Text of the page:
Stars explained: * A production of no real merit with failings in all areas. ** A production showing evidence of not enough time or effort, or even talent, and which never breathes any real life into the piece – or a show lumbered with a terrible script. *** A good enjoyable show which might have some small flaws but has largely achieved what it set out to do.**** An excellent show which shows a great deal of work and stage craft with no noticeable or major flaws.***** A four star show which has found that extra bit of magic which lifts theatre to another plane.
Half stars fall between the ratings

translations top


The Loft, Leamington Spa


The Loft has done it again.

And once more, it is Ireland - in the form of Brian Friel's 1980 play Translations - one of a series he set in his adoptive Donegal - that has yielded a Loft production of the highest possible standard. Five stars, no question about it. A five star masterpiece.

True, in fractionally over a century the Loft has consistently proved its all-but professional excellence in a host of different genres: American 20th century masterpieces; Sondheim Musicals; Central-European classics; Scandinavian tensions and obsession; the Russians; Jacobean drama; Restoration Comedy; Barrie, Coward and Novello; Murder mystery; Kitchen Sink drama; Ayckbourn; Pinter; challenging, hair-raising, risqué up-to-the-minute English theatre (Hare, Bond, Brenton, Bennett); unearthed repertoire scarcely explored by other companies. Greek Tragedy (possibly not Comedy); Shakespeare.

But one of this unstoppable, resilient, supercharged, company's specialities - and uniquely consistent hits - is the British Isles' Celtic fringe. South of the border, Wales naturally: Dylan Thomas's Under Milk Wood (coming up soon: opens on Saturday 30 March and runs to 6 April, Details) in the masterly David Fletcher's production, with 14 actors portraying a load of leek- or daffodil- flavoured eccentrics.

Above all, the Loft has plunged into, and triumphed in, the gems of Irish drama. Looking for Juno and the Paycock? Lame, drunk, self-justifying oddities, with Phil Reynolds often in attendance? Here you'd find all three of O'Casey's greatest. Dion Boucicault, Wilde, Synge, Shaw, Joyce. Paradox or dustbins in Beckett (Endgame; Happy Days; though bizarrely, Waiting for Godot, even though they've staged many excellent four-handers, doesn't appear on their website's beautifully and lovingly tended archive.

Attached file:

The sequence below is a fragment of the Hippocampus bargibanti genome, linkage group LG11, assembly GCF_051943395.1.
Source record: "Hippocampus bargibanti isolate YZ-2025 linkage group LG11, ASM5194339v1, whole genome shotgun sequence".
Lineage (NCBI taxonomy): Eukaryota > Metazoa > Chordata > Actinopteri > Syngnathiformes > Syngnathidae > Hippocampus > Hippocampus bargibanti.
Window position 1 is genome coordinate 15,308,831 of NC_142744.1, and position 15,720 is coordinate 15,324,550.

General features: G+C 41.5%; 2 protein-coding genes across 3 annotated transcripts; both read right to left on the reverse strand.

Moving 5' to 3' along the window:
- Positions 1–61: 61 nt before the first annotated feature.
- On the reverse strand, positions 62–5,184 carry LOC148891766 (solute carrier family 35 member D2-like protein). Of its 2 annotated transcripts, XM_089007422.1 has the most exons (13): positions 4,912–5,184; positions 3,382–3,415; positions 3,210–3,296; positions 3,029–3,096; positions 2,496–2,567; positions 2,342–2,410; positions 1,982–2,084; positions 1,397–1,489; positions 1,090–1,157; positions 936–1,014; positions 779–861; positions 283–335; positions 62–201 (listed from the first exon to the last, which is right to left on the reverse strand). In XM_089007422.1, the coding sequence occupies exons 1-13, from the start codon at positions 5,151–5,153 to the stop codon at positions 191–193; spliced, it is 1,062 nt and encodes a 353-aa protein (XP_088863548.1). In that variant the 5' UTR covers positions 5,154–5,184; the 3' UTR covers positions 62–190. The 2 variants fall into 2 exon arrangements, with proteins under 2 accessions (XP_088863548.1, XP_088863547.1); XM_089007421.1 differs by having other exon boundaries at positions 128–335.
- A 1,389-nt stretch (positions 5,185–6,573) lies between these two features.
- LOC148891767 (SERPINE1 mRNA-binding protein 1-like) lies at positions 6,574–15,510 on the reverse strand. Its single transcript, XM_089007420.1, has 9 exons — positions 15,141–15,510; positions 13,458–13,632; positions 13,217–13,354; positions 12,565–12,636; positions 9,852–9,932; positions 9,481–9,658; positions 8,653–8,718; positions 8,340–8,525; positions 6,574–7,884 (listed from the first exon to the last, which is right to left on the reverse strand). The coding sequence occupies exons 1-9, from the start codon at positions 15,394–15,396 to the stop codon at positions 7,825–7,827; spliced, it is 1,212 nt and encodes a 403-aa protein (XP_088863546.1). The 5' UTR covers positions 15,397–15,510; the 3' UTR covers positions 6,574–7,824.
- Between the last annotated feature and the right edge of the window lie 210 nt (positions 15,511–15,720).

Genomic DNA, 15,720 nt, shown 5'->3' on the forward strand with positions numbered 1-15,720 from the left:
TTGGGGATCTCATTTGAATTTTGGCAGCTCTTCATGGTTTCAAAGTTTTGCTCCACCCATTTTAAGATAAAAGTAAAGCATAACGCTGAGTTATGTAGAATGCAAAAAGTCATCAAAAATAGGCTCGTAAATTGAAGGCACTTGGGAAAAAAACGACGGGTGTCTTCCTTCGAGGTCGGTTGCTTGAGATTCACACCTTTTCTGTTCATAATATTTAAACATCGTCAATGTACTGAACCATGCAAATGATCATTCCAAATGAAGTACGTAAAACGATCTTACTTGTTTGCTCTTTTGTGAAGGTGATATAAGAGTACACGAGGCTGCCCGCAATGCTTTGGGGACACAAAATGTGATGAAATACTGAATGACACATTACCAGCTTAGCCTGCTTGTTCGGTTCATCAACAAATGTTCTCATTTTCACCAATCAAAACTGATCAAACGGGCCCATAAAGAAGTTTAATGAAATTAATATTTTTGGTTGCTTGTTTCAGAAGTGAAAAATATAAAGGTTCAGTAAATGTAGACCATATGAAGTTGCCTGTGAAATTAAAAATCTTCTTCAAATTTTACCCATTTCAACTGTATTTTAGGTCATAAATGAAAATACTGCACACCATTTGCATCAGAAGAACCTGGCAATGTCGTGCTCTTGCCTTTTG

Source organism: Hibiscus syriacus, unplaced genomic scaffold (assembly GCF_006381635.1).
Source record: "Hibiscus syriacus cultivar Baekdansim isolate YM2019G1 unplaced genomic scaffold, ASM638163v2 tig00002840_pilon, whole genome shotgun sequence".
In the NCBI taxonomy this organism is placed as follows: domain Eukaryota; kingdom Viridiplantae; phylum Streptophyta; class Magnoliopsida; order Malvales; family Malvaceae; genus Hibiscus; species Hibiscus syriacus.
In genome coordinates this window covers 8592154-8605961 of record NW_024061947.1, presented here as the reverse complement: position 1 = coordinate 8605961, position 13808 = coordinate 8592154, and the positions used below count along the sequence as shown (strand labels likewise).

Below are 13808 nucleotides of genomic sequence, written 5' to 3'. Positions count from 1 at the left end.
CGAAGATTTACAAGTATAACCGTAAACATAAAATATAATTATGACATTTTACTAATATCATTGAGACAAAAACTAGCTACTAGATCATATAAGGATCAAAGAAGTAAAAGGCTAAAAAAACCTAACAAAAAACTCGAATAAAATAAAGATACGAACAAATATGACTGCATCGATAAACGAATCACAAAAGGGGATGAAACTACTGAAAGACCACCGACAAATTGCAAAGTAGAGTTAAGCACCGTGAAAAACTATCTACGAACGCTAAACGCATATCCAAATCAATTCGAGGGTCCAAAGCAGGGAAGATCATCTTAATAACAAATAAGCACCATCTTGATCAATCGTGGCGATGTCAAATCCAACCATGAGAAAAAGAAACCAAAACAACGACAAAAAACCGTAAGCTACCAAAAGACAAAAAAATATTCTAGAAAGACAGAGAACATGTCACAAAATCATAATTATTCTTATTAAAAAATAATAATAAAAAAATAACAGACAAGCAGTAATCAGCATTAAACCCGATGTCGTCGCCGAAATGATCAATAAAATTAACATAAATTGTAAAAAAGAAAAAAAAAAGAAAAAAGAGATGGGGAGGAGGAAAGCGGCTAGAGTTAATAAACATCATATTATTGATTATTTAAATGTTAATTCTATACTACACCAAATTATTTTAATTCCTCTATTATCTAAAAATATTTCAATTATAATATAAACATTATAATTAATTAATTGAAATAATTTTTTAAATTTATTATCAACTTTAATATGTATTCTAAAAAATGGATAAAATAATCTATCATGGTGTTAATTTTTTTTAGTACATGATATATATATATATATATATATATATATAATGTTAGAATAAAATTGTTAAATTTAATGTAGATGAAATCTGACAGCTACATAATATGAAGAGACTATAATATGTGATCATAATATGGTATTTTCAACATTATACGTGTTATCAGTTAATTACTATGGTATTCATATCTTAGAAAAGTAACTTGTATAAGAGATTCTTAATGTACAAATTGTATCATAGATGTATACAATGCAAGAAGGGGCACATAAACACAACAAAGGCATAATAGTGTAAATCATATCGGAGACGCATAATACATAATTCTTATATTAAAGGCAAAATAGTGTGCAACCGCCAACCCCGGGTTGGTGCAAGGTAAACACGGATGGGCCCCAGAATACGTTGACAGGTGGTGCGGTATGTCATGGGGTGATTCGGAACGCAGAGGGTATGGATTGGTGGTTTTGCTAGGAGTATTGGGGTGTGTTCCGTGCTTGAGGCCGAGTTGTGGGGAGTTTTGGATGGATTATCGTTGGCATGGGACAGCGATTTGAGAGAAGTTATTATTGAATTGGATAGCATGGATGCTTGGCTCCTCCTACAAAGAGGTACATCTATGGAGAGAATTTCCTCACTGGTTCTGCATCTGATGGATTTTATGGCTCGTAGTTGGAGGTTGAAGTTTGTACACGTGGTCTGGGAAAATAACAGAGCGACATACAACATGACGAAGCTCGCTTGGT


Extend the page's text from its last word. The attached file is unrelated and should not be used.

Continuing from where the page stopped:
One of Brian Friel's (1929-2015) highest accolades was to be dubbed 'Ireland's Chekhov'. You could see why here, in Tom O'Connor's magnificently crafted staging of his Translations. Magnificently worded, too: to drive home its point he contemplated writing it in Irish (brogue); it was for the same reason - to hammer his intermingled themes home all the more, and to a wider audience - that he elected rather to shape it in English.

Friel's outstanding, not always (in the UK) perceived importance in Ireland's phenomenal theatrical tradition involved company creation, management, and collaboration as well as his plays and subject material themselves. The cast of Translations' 1980 premiere included Liam Neeson as Doalty, Ray McAnally (Hugh, the play's Falstaff), and above all Friel's ensemble co-Founder Stephen Rea (Owen).

trans mid

Cast around for performers to match those. Yet here at the Loft we were staggered by Connor Bailey's Doalty, Craig Shelton (as Hugh), and Christopher Stanford (playing Owen) not merely rising to the standards of that immortal trio (tragically we lost McAnally in 1989, aged 63: he would be two years short of a century now), but equalled by all the others. Ten roles, all carried off at the Loft with little short of brilliance.

It's not always you can catch every word in the Loft's intimate and inviting ambience. But nearly always. Here the quality of the speaking - the delivery - of the cast, from the fascinating and lengthy opener between Manus (Simon Truscott (terrific) and chairbound yet sprawling, Greek and Latin-spouting old stager Jim, or rather Jimmy Jack (Rod Wilkinson, a continuous masterpiece of acting, not least when he hilariously and not soberly misses his seat in the Third Act, then conducts the rest of his vociferous exchanges from the floor, with others joining him), to the play's slightly enigmatic, sudden close - was universally superb.

With top-class, never drooping Irish accents all round (no speech trainer credited, though perhaps someone highly successfully took charge of that aspect; actually there's a distinct (quite gentle) 19th century County Donegal accent, or accents, which rather matched their carefully uniform diction), you had to hand it to this cast: the RSC couldn't have carried it off better.